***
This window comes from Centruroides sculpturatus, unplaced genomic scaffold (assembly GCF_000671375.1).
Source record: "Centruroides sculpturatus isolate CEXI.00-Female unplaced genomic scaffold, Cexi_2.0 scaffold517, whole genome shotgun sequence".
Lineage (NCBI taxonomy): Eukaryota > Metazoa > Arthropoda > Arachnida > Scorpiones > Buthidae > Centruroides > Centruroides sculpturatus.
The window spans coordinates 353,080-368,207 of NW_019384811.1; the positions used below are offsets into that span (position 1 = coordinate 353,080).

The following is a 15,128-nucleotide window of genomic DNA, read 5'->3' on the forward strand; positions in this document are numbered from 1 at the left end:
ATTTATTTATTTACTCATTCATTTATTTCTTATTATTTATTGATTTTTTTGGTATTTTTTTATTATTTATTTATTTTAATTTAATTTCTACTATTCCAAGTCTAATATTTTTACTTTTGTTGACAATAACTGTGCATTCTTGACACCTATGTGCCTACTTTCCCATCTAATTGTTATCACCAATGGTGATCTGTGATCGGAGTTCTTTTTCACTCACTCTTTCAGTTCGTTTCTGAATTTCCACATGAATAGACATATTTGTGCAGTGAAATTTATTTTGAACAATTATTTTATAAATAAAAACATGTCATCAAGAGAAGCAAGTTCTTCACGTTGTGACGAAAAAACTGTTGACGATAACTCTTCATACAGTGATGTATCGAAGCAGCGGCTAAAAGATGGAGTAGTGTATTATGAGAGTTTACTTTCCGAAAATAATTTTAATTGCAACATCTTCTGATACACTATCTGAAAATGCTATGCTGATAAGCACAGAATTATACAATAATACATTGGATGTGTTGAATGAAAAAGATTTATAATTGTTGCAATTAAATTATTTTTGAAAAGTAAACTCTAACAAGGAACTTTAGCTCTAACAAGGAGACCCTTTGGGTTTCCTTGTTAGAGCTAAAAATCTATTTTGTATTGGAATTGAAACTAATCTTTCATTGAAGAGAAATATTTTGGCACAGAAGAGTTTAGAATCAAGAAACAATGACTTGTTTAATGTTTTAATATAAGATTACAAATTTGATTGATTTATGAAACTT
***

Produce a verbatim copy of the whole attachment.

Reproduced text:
This window comes from Centruroides sculpturatus, unplaced genomic scaffold (assembly GCF_000671375.1).
Source record: "Centruroides sculpturatus isolate CEXI.00-Female unplaced genomic scaffold, Cexi_2.0 scaffold517, whole genome shotgun sequence".
Lineage (NCBI taxonomy): Eukaryota > Metazoa > Arthropoda > Arachnida > Scorpiones > Buthidae > Centruroides > Centruroides sculpturatus.
The window spans coordinates 353,080-368,207 of NW_019384811.1; the positions used below are offsets into that span (position 1 = coordinate 353,080).

The following is a 15,128-nucleotide window of genomic DNA, read 5'->3' on the forward strand; positions in this document are numbered from 1 at the left end:
ATTTATTTATTTACTCATTCATTTATTTCTTATTATTTATTGATTTTTTTGGTATTTTTTTATTATTTATTTATTTTAATTTAATTTCTACTATTCCAAGTCTAATATTTTTACTTTTGTTGACAATAACTGTGCATTCTTGACACCTATGTGCCTACTTTCCCATCTAATTGTTATCACCAATGGTGATCTGTGATCGGAGTTCTTTTTCACTCACTCTTTCAGTTCGTTTCTGAATTTCCACATGAATAGACATATTTGTGCAGTGAAATTTATTTTGAACAATTATTTTATAAATAAAAACATGTCATCAAGAGAAGCAAGTTCTTCACGTTGTGACGAAAAAACTGTTGACGATAACTCTTCATACAGTGATGTATCGAAGCAGCGGCTAAAAGATGGAGTAGTGTATTATGAGAGTTTACTTTCCGAAAATAATTTTAATTGCAACATCTTCTGATACACTATCTGAAAATGCTATGCTGATAAGCACAGAATTATACAATAATACATTGGATGTGTTGAATGAAAAAGATTTATAATTGTTGCAATTAAATTATTTTTGAAAAGTAAACTCTAACAAGGAACTTTAGCTCTAACAAGGAGACCCTTTGGGTTTCCTTGTTAGAGCTAAAAATCTATTTTGTATTGGAATTGAAACTAATCTTTCATTGAAGAGAAATATTTTGGCACAGAAGAGTTTAGAATCAAGAAACAATGACTTGTTTAATGTTTTAATATAAGATTACAAATTTGATTGATTTATGAAACTT